The Washington Post

Richard Florida calls Washington a “boom town of the new economy”

The Washington region’s high-paying jobs, advanced degrees and venture capital has author Richard Florida saying D.C. could surpass Chicago and Los Angeles in economic power and national importance. (Lucian Perkins/For The Washington Post)

In the October issue of the Atlantic, author Richard Florida argues that the recession created a series of winning and losing cities and regions in America and that the Washington area is one of the biggest winners.

Florida, author of “The Rise of the Creative Class,” suggests that because of its wealth, education and growing technology sector, Washington’s economy could overtake Chicago and Los Angeles on some measures.

That brings us to Washington, D.C. As the urbanist Aaron Renn wrote recently, Washington is well on its way to becoming America’s “second city,” on track to displace Chicago and Los Angeles “in terms of economic power and national importance.” Greater Washington has had among the nation’s lowest rates of unemployment, the most-stable housing prices, and high overall job growth since the crash. A whopping 59 percent of all new jobs created there since 2009 have been high-wage jobs, second only to San Jose. The Washington metro area includes six of the 10 most affluent counties in the nation.

Other writers (notably the author of this New York Times Magazine piece) have attributed Washington’s growth to the rapid expansion of the federal government. Government contracting dollars spent locally, for instance, more than doubled from 2000 to 2010, reaching $80 billion.

Florida gave a nod to the federal government but mostly rejected that argument.

Washington’s economy has clearly prospered from federal spending; lobbying and government contracts are significant sources of its wealth. But its economy is not entirely or even predominantly parasitic. The decline in the federal workforce over the past several years (a result of austerity) has not substantially altered the region’s economic trajectory. The ultimate source of the region’s wealth is Washington’s unparalleled human capital. The population is the best educated of any large metro’s in the United States; about half the region’s adults hold bachelor’s degrees, and nearly a quarter have graduate degrees.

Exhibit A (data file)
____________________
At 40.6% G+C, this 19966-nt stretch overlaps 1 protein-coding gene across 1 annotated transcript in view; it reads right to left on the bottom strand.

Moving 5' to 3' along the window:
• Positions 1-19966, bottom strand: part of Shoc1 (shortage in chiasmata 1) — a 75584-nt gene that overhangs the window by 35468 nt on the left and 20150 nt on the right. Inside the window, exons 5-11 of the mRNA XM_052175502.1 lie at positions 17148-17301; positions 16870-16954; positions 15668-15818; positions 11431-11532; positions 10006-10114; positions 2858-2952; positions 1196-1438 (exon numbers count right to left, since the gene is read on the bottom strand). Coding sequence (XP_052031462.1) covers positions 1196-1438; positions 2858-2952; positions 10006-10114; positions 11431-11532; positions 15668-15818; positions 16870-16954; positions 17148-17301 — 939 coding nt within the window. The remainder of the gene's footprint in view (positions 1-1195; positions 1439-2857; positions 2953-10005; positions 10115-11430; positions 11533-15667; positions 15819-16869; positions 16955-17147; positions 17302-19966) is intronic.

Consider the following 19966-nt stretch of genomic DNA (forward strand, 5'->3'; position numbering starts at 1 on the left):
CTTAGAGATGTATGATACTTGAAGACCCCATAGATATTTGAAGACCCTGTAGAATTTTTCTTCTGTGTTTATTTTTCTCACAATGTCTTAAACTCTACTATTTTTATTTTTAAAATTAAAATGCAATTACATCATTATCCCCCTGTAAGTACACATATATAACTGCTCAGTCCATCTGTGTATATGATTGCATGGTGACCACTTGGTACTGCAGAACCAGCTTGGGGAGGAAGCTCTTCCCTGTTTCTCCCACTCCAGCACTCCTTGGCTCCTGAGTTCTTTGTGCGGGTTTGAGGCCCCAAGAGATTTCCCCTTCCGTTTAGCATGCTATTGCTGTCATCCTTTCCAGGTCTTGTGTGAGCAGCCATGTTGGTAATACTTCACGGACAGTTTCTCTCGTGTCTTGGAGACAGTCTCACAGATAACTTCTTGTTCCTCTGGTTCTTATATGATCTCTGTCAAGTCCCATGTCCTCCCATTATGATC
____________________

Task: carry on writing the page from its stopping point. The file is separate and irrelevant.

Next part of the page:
Greater Washington is much more economically diverse than its reputation suggests. It is a major center for media and real-estate finance, and is home to a small but growing cluster of high-tech activity, in the city as well as in outlying Maryland and Northern Virginia. The greater Washington metro area consistently ranks among the nation’s leading centers of venture-capital-backed start-ups, alongside noted tech hubs like Austin, San Diego, and Seattle. For well-educated professionals, especially those with families, D.C. offers tremendous quality of life and a raft of opportunities at a fraction of Manhattan prices. And indeed, it is the southern terminus of the vibrant economic corridor stretching all the way up to Boston, which produced more than $2.5 trillion in economic output in 2011, more than all of the United Kingdom or Brazil.

Florida’s argument seems prescient during the government shutdown when, despite the federal government’s refusal to let the D.C. government spend its own tax dollars (threatening charter schools, Medicaid payments and AIDS prevention work) the local economy clearly has more at its disposal than it did before the recession.

For instance: from last summer to this summer, according to George Mason University’s Center for Regional Analysis, the region lost some 8,000 federal government jobs but added 15,000 in leisure-hospitality, 11,000 in state and local government, 11,000 in education and health, 9,000 in professional and business services and 8,000 in the financial sector. In all, the local economy added more than 50,000 jobs while the federal government cut back.

It’s not just cupcakes anymore.

Follow Jonathan O’Connell on Twitter: @oconnellpostbiz

Jonathan O'Connell has covered land use and development in the Washington area for more than five years.



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